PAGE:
Festival season may seem a distant memory as Autumn beckons, but it’s only just finished in the Cornish coastal village of St Ives. The town’s two week September Festival was no Coachella, with balmy evenings and desert sunsets, but it offered such a rich mixture of art, music, literature and poetry, you can’t help but be inspired.
St.Ives has long been a destination for families enjoying bucket and spade action on its five stunning beaches with deckchairs aplenty, but scratch beneath the surface and the town offers so much more, which the festival vibe brings to the forefront. The location itself is pretty spectacular – on approaching the town by car, we were welcomed by sweeping views of the peninsula and crystal blue seas. The setting itself is charming with rows of fishermans cottages nestled together in narrow cobbled streets against the backdrop of blue skies. It didn’t take long to realise why it has inspired generations of artists.
First stop was our pied-à-terre for the weekend – the beautifully furnished Chywidden in the heart of “downalong” St Ives, previously occupied, no doubt, by fishermen from times gone by. The tardis-like qualities of this quintessential cottage offered all home comforts (and more), after several blustery walks on the beach, with mod cons and charming features including a wood-burning stove and cosy sofas to sink into. After dumping our bags we were keen to explore more of the town, but were soon distracted by diving into our welcome hamper of Cornish goodies of local produce – a nice touch from the team at Cottage Boutique!
We kicked off our first evening getting our bearings in the heart of the town, between the wharf with its seafront views and the cobbled shopping street behind. First stop was the A Bar in the old converted lifeboat house, which was the ideal spot to enjoy a cocktail whilst watching the world go by. Served in old school champagne coupes, the Raspberry Bakewell aperitif made a decadent start.
One glass down and feeling peckish, we head on upstairs to Alba for some excellent cuisine sat amongst some superb pieces of artwork which set the tone for the weekend. It would be rude not to enjoy the fish whilst on the coast so we enjoyed a starter of trio of mackerel done three ways (grilled, tartare and croquette no less!) followed by hake with braised squid and aubergine caviar. So beautifully cooked, we devoured every morsel but alas left no room for dessert so it was time to get the walking shoes on and venture a little further into the town to discover more.
We arrived in St Ives on the opening weekend of the festival and there was definitely a buzz on the streets, with people milling around. It turns out that many of the pubs offer live music nightly during the two weeks with no need to pre-book. We stumbled across an old-time blues band with banjos aplenty and were toe-tapping until last orders when we were beckoned back to our cosy bolthole.
As a novice art lover, I’m a fan of modern art, but hadn’t realised quite how rich a heritage the town has in the modernist movement. Tate St Ives is the most well-known gallery in the town, but you’d be hard pushed not to enjoy meandering in and out of the other lesser known galleries offering reasonably priced art. The most enlightening experience however was a visit to Porthmeor Studios and Cellars – a beautifully restored set of Grade II* listed artists’ studios with breathtaking views over Porthmeor Beach. They’re probably the oldest working artists’ studios in the country, and have been at the heart of the local community for decades.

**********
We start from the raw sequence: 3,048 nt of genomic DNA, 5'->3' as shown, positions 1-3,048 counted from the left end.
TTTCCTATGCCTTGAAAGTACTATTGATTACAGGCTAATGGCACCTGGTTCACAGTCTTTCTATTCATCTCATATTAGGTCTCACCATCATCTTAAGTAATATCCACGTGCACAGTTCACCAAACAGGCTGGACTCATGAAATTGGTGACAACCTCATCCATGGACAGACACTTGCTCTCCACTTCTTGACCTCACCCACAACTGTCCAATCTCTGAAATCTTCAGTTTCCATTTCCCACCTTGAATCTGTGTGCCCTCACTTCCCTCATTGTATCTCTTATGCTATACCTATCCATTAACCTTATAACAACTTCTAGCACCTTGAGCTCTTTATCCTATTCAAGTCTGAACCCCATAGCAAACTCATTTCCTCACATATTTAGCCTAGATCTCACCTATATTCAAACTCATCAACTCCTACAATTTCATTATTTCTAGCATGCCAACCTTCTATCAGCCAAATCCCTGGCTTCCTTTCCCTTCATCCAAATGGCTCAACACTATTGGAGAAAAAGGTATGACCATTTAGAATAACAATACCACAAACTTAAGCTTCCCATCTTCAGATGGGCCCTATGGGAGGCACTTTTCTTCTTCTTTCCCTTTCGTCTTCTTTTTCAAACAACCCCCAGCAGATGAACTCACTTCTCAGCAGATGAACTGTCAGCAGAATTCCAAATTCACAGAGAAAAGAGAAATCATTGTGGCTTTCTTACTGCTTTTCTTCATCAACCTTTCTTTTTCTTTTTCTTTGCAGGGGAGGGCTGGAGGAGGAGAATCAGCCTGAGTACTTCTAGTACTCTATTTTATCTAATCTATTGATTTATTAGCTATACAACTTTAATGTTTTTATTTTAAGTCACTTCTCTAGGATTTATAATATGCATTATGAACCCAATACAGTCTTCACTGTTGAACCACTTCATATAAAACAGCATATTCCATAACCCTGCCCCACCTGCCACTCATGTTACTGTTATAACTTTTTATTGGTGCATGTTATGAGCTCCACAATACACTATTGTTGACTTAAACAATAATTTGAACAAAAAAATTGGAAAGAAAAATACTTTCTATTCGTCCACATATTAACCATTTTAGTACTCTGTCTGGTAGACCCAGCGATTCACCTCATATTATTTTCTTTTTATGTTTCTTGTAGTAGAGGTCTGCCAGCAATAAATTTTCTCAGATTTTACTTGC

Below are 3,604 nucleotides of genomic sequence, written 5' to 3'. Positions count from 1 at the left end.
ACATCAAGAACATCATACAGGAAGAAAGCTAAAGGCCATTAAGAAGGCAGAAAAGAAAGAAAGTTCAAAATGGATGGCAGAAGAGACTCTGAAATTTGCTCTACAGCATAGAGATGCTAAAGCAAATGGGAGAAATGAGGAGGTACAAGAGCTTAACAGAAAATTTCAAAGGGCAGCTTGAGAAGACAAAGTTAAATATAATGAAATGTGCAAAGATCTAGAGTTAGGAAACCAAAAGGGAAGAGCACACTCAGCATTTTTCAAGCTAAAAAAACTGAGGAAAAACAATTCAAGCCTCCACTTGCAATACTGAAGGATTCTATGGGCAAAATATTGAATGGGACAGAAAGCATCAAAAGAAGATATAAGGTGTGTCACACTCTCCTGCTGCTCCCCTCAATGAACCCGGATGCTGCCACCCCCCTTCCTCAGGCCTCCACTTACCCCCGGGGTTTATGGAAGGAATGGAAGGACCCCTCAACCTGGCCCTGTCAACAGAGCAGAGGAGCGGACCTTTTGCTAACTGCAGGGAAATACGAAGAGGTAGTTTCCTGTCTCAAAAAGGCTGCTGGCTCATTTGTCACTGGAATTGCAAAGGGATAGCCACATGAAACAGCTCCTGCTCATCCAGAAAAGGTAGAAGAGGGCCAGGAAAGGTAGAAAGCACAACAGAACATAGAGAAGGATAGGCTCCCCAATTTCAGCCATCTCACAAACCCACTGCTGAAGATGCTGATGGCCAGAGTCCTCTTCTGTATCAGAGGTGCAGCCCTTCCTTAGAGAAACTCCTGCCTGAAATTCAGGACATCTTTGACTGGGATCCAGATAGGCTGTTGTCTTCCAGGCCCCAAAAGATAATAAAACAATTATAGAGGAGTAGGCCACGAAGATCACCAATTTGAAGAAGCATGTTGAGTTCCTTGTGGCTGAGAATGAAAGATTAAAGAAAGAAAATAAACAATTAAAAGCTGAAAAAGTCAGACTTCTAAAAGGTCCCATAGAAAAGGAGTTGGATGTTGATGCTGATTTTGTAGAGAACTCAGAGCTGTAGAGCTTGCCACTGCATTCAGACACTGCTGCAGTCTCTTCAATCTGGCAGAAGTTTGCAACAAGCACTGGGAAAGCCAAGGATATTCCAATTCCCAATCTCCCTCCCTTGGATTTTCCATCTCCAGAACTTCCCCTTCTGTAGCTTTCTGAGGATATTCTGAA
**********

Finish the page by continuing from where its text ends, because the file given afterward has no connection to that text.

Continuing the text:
The building, which houses 15 artists studios, was originally built for the pilchard industry but has been lovingly restored from the old net lofts above fishermens’ cellars that are still in use. What is most surprising, is that Porthmeor Studios is renowned for the internationally significant artists who have been based there. I had the opportunity to meet with the Studio Manager to understand more about how they are encouraging the ongoing development of the artistic movement with their new Residency Programme.
The inspiration for the programme came from events dating back to 1959, when emerging artist, Francis Bacon, rented out Studio Three while working towards what became his breakthrough show. In the same year, internationally renowned American artist, Mark Rothko, felt compelled to come to St. Ives to see some of the most exciting contemporary artists in situ. The residency therefore wants Porthmeor Studios to be recognised as a vital part of the present art scene, and also as a place where emerging artists get the space to create work which will move them to the next stage in their career. And it’s no surprise to see why this space inspires when you see the backdrop of the waves rolling below on the beach.
And to the beach we went for one last stop in St Ives to enjoy the cream tea we’d been hankering after, before stepping aboard the Four Sisters to take our final view of the town from the sea. We were even lucky enough to spot a few dolphins swimming around the bow before heading back to shore.
So our Cornish coastal weekend was drawing to a close, and whilst you can still enjoy the things you’d expect from a UK seaside town, we left feeling more inspired than we expected, having understood this art legacy against the backdrop of this beautiful town. And whilst it might not reach the heady heights of better known festivals on the circuit, it’s definitely worth checking out this jewel in the Cornish riviera.
Words: Karen Jones
Photos: St Ives Information Centre / As Credited